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Pushing the Envelope Beyond Ordinary

Envelope Converting Tip: Setting up the sheet for printing.

Posted by Jerry Velona on Jun 4, 2012 11:41:00 AM

One of the most common questions from printers who aren’t familiar with envelope converting is, “Where do I place the impression(s) on the sheet?”

An envelope converter will typically provide a layout to the printer which will show the proper placement of the unfolded envelopes on the sheet to be printed. “Print to the layout” is the short answer to these questions and will usually suffice.  

However, with the growth of digital printing as an economical way to print small-run 4-color jobs, converting jobs of under 5,000 are becoming more common. Digital printers are making customers aware that they can print as few as 500 letterhead and matching envelopes in 4 color process at a reasonable cost. The envelope component is typically printed on flat sheets and then converted for a minimum charge that is less than the cost of setting up a litho press with plates, etc.

In these cases, the printer will be using a small sheet with a one-up impression. The envelope converter will usually provide a die layout that doesn’t always show the proper position on the sheet.

In these cases, the standard rule is very simple. The printer must position the unfolded envelope impression 3/8” of an inch from two sides: typically the flap side will be one and one of the side seams the other.

envelope die cutting through paper 

Often, printers will assume that the envelope must be centered on the sheet. This looks neat and clean but it does not yield good results. The reason is that when the cookie-cutter style high-die cuts through the paper (see photo), it needs to break through the ream.  Envelope dies have a small metal piece screwed to the side in the shape of a small anvil. This is what slices through the paper as the die is pressed down. However, it needs to be positioned no more than ½” from the edge in order to work.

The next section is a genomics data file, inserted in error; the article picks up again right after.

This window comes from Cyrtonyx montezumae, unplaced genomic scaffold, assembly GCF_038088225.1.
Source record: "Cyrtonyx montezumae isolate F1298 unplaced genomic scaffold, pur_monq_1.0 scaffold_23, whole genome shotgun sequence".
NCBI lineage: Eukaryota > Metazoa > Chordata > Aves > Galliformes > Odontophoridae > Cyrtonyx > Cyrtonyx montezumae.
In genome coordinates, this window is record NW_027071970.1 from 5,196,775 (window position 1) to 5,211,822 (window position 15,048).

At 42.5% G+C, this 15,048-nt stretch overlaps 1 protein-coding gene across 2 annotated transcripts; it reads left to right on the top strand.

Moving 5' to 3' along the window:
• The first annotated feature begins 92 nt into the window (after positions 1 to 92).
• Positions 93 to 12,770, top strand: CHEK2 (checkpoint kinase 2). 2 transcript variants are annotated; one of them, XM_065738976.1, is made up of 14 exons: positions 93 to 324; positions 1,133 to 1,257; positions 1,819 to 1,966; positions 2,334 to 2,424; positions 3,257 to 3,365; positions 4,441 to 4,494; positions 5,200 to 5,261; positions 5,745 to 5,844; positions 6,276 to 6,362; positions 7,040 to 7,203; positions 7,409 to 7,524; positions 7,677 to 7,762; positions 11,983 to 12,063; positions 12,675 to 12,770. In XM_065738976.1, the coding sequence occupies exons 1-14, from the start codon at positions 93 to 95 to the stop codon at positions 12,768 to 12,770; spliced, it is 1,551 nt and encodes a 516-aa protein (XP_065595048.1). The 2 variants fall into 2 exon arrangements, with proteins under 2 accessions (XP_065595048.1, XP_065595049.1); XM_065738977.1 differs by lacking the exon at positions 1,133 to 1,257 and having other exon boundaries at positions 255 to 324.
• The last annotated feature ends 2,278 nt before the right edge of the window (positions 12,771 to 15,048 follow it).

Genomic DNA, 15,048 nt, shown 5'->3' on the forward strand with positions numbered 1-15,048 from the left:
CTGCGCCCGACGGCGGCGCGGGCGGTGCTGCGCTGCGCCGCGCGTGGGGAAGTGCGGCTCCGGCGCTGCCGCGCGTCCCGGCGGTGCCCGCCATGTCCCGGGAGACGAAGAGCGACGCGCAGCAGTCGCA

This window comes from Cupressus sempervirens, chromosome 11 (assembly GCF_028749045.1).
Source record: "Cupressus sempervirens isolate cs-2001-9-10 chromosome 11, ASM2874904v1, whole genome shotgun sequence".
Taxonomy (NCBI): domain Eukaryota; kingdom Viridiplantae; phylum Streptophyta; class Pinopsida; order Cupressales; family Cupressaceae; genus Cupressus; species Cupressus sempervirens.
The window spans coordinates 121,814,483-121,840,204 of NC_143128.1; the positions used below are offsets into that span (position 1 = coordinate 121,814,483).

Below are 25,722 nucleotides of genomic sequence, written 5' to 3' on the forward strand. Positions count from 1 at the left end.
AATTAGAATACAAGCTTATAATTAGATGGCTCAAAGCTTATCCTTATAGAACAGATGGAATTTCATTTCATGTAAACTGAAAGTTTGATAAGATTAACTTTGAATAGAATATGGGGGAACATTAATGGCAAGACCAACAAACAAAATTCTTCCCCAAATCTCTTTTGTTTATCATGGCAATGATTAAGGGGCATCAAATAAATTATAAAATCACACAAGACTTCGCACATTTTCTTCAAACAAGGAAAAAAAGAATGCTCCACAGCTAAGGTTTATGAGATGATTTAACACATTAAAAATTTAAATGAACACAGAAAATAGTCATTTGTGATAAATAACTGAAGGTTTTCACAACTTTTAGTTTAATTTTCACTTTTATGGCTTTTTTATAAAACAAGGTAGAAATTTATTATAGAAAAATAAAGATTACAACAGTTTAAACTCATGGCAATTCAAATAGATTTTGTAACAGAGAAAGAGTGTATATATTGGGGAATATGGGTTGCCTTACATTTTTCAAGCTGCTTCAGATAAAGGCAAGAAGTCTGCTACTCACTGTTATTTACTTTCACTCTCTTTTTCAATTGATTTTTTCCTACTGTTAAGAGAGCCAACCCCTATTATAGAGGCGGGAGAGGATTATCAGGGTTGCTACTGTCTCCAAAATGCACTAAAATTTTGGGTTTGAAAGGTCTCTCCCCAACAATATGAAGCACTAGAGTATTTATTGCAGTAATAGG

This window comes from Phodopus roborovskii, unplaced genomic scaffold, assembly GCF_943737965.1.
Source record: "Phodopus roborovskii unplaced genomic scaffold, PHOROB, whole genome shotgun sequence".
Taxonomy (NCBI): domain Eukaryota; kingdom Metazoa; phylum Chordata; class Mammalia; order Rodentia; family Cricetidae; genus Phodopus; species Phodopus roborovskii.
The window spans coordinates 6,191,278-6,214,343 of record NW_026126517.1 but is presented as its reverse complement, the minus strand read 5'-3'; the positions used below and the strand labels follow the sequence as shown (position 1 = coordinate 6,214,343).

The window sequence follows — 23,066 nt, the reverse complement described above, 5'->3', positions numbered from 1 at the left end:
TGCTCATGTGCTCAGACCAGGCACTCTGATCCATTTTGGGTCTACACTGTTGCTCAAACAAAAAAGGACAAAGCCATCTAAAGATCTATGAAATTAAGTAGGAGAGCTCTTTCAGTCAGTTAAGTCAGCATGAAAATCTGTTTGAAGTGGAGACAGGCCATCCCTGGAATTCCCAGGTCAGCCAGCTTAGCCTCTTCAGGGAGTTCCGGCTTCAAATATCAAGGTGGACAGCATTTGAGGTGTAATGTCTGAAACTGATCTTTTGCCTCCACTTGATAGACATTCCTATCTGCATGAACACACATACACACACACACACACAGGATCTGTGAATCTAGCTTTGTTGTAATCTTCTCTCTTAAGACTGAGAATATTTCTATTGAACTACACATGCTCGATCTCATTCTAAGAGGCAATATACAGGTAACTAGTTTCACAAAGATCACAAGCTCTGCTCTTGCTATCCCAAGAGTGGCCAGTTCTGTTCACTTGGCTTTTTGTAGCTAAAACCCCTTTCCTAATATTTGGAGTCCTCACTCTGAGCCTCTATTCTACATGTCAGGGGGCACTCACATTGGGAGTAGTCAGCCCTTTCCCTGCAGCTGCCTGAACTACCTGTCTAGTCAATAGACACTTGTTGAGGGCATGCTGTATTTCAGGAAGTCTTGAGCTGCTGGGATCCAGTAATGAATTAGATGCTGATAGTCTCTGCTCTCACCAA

If the envelope impression is centered on the sheet, the “anvil” will not be close enough to the edge and the paper will buckle as it is cut. This will cause more variation in the folding. (See previous blog posts to get an explanation of variation in envelope converting).

So, by all means, print to the layout! But if the layout doesn’t show position, just make sure you place the impression no more than ½” from two sides of the sheet (3/8” is ideal) and you’ll be good to go.

Topics: envelope converting, envelope converting tips, Envelope variation, envelope converting layout, envelope die cutting, envelope converting mistakes

Envelope Construction: Diagonal Seam or Side Seam?

Posted by Jerry Velona on May 7, 2012 10:56:00 AM

The way an envelope is manufactured can affect how it is used or how it looks to the recipient.  One of the methods offered by envelope converters to tailor the envelope for a particular use is by making them with either side seams or diagonal seams.

The “seams” of an envelope are located in the back behind the flap. All commercial size envelopes are made with one style or the other depending on certain factors. The three main factors to consider are the quantity being made, whether the mailing will be hand or machine-inserted and lastly how the envelope will be printed.

The diagrams below illustrate the look of both construction types. The image directly below is the diagonal seam and the one below that shows the side seam.

diagonal seam envelope diagram2 resized 600

side seam envelope diagram resized 600